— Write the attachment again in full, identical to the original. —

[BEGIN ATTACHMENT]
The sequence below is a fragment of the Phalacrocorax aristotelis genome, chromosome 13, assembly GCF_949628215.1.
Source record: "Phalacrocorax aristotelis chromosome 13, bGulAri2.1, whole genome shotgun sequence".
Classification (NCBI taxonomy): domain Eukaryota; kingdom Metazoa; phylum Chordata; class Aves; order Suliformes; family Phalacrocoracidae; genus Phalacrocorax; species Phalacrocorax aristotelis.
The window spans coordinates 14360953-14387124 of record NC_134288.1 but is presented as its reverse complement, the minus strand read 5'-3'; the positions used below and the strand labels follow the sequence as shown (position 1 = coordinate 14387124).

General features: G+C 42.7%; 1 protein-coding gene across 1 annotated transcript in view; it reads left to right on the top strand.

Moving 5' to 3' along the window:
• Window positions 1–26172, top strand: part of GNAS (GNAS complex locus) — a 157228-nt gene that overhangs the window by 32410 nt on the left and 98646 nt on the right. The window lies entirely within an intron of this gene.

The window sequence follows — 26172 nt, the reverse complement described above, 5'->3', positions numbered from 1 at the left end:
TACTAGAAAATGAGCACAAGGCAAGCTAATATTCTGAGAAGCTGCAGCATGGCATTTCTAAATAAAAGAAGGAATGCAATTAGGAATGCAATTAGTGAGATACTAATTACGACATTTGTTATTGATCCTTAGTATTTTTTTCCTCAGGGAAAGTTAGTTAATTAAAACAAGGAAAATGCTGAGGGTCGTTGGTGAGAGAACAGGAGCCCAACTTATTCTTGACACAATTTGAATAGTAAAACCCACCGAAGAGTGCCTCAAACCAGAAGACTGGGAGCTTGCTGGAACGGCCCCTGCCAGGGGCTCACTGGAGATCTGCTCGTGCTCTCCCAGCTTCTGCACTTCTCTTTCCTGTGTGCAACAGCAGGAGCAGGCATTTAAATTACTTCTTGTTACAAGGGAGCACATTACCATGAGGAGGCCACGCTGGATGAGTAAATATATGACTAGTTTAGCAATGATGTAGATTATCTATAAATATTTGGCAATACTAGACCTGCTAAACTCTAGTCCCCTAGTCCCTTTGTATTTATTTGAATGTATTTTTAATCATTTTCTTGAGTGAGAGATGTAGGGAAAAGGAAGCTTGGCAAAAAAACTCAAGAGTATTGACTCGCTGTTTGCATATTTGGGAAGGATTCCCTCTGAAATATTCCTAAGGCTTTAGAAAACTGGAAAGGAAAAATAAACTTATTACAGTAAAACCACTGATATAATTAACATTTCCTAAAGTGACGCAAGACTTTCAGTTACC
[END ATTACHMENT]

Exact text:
The sequence below is a fragment of the Phalacrocorax aristotelis genome, chromosome 13, assembly GCF_949628215.1.
Source record: "Phalacrocorax aristotelis chromosome 13, bGulAri2.1, whole genome shotgun sequence".
Classification (NCBI taxonomy): domain Eukaryota; kingdom Metazoa; phylum Chordata; class Aves; order Suliformes; family Phalacrocoracidae; genus Phalacrocorax; species Phalacrocorax aristotelis.
The window spans coordinates 14360953-14387124 of record NC_134288.1 but is presented as its reverse complement, the minus strand read 5'-3'; the positions used below and the strand labels follow the sequence as shown (position 1 = coordinate 14387124).

General features: G+C 42.7%; 1 protein-coding gene across 1 annotated transcript in view; it reads left to right on the top strand.

Moving 5' to 3' along the window:
• Window positions 1–26172, top strand: part of GNAS (GNAS complex locus) — a 157228-nt gene that overhangs the window by 32410 nt on the left and 98646 nt on the right. The window lies entirely within an intron of this gene.

The window sequence follows — 26172 nt, the reverse complement described above, 5'->3', positions numbered from 1 at the left end:
TACTAGAAAATGAGCACAAGGCAAGCTAATATTCTGAGAAGCTGCAGCATGGCATTTCTAAATAAAAGAAGGAATGCAATTAGGAATGCAATTAGTGAGATACTAATTACGACATTTGTTATTGATCCTTAGTATTTTTTTCCTCAGGGAAAGTTAGTTAATTAAAACAAGGAAAATGCTGAGGGTCGTTGGTGAGAGAACAGGAGCCCAACTTATTCTTGACACAATTTGAATAGTAAAACCCACCGAAGAGTGCCTCAAACCAGAAGACTGGGAGCTTGCTGGAACGGCCCCTGCCAGGGGCTCACTGGAGATCTGCTCGTGCTCTCCCAGCTTCTGCACTTCTCTTTCCTGTGTGCAACAGCAGGAGCAGGCATTTAAATTACTTCTTGTTACAAGGGAGCACATTACCATGAGGAGGCCACGCTGGATGAGTAAATATATGACTAGTTTAGCAATGATGTAGATTATCTATAAATATTTGGCAATACTAGACCTGCTAAACTCTAGTCCCCTAGTCCCTTTGTATTTATTTGAATGTATTTTTAATCATTTTCTTGAGTGAGAGATGTAGGGAAAAGGAAGCTTGGCAAAAAAACTCAAGAGTATTGACTCGCTGTTTGCATATTTGGGAAGGATTCCCTCTGAAATATTCCTAAGGCTTTAGAAAACTGGAAAGGAAAAATAAACTTATTACAGTAAAACCACTGATATAATTAACATTTCCTAAAGTGACGCAAGACTTTCAGTTACC